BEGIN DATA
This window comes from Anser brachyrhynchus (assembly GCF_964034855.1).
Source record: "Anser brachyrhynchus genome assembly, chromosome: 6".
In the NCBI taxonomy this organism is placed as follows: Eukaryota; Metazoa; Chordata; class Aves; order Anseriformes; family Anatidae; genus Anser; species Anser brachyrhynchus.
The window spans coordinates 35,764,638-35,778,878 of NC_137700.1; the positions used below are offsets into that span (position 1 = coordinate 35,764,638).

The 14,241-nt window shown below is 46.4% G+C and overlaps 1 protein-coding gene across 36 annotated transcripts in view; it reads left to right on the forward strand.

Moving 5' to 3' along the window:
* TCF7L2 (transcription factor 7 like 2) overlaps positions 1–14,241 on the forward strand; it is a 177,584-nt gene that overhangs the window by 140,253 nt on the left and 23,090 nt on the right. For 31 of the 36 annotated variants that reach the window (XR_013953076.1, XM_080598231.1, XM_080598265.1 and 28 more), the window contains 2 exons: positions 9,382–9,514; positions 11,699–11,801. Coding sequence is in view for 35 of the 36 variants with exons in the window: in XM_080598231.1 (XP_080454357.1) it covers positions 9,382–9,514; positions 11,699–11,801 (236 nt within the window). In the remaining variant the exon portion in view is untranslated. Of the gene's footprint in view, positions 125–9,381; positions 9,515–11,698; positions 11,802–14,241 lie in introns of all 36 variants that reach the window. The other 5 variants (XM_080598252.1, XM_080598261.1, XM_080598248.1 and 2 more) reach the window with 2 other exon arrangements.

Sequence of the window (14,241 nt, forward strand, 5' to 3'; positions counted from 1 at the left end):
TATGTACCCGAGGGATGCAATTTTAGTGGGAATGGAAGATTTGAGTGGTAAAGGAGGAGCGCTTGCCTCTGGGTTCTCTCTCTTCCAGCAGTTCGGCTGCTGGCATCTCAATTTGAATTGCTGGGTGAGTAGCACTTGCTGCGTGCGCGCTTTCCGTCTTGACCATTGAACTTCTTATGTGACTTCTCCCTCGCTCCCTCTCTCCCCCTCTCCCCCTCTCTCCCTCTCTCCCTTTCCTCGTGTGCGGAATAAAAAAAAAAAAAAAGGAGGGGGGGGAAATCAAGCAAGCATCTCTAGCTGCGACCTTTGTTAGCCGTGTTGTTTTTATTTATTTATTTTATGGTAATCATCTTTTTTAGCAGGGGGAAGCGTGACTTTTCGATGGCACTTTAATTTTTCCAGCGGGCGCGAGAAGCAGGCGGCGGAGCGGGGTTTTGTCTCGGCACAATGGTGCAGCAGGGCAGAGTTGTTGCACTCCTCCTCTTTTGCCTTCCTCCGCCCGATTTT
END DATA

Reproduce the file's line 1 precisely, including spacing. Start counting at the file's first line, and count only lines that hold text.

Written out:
This window comes from Anser brachyrhynchus (assembly GCF_964034855.1).